"Whatever man may stand, whatever he may do, to whatever he may apply his hand - in agriculture, in commerce, and in industry, or his mind, in the world of art, and science - he is, in whatsoever it may be, constantly standing before the face of God. He is employed in the service of his God. He has strictly to obey his God. And above all, he has to aim at the glory of his God."
When I accepted the invitation to serve as the new director of Areopagus Campus Ministry, John G. Verkade (and his wonderful wife Char) were the first two people to take Christina and I out for lunch (the next day, no less). It was a great opportunity to meet a couple who loved one another deeply, and to hear from a man who had a tremendous passion for the university, science, and the work he was called to do within it: chemistry. From that one conversation and that one lunch, I gained a great appreciation for John's love of science, but an even greater one for the way he saw it as a service to God for His glory and the good of others.
During a 53-year career at Iowa State University, John did a great deal of work; teaching both undergraduate and graduate courses, engaging in a variety of research projects, and, in collaboration with his ISU colleagues, published five books, 21 patents, and 428 papers. More info about his incredible work, specifically in inorganic chemistry, can be found here.
In addition to this, he was, by God's grace, used to help plant the Trinity Christian Reformed Church in Ames (1960) and served the church and community in a variety of ways.
John was illustrative of the man Kuyper describes in the quote above. He was a man who recognized that all the earth and everything in it belongs to God. He was a man who understood the great privilege, opportunity, and joy set before us in the world of science--the exploration, discovery, and understanding of the natural world. A world created by our awesome God and given to us that we might steward it well, and enjoy it deeply.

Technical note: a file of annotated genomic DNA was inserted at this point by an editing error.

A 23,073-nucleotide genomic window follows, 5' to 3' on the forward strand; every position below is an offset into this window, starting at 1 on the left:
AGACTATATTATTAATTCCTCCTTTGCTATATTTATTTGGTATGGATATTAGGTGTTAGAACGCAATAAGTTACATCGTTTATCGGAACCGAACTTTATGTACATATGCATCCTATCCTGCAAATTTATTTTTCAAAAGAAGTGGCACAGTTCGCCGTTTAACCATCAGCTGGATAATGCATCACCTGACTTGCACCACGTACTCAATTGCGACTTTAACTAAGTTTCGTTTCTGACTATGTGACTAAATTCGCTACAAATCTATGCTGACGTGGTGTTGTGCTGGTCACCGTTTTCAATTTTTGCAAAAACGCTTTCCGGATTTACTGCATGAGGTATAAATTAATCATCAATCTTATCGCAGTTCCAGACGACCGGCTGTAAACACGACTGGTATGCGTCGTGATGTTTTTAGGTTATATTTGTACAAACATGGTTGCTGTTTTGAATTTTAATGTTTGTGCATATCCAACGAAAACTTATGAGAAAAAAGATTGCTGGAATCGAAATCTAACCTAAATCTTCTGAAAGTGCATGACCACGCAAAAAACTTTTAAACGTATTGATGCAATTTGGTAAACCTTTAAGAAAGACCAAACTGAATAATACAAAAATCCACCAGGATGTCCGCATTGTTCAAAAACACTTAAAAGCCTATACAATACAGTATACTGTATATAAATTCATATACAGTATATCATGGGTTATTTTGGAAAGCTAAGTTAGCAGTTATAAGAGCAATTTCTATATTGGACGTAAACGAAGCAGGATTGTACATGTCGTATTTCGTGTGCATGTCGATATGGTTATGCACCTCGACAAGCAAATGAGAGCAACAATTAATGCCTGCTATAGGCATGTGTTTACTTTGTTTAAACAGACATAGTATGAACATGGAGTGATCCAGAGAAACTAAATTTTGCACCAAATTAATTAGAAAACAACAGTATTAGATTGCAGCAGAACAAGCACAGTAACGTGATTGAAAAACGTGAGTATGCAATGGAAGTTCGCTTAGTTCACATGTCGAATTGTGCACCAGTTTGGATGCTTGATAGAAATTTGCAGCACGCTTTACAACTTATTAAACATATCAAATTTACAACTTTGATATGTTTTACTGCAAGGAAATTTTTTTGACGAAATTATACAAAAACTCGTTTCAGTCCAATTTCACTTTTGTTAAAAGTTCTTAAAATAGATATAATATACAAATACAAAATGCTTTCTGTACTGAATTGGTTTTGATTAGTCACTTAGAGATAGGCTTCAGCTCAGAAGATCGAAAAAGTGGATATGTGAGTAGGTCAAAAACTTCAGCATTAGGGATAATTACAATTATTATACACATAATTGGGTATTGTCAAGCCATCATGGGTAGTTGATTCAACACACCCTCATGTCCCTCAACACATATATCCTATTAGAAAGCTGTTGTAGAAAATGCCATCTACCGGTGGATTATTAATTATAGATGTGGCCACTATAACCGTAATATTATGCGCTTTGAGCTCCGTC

John was a man who saw his work at the university as a professor and researcher as his calling and service to God. But he also recognized the calling all of God's people have received: to glorify Him in all facets of life. And we have only to look at his life in the church and community to see how John powerfully lived this calling out. Even in the short time I had to get to know John--in Sunday school class, Areopagus meetings, and a couple of visits during his fight with cancer--he both challenged me in this and inspired me.
And now, John is in the presence of our God, no longer in pain, no longer suffering the ill effects of the fall and the sin and sickness that fill it. Not only this, but he is awaiting that day when God will renew all things, establishing His Kingdom in full; a day when he will receive a new, glorified body, and a day when I suspect that John will again take up the work of exploring all that God's perfected world has to offer. And though we may mourn his death, we will one day join him in rejoicing in the goodness, grace, and greatness of our God.
On behalf of everyone with Areopagus, we extend our thoughts and prayers to the Verkade family.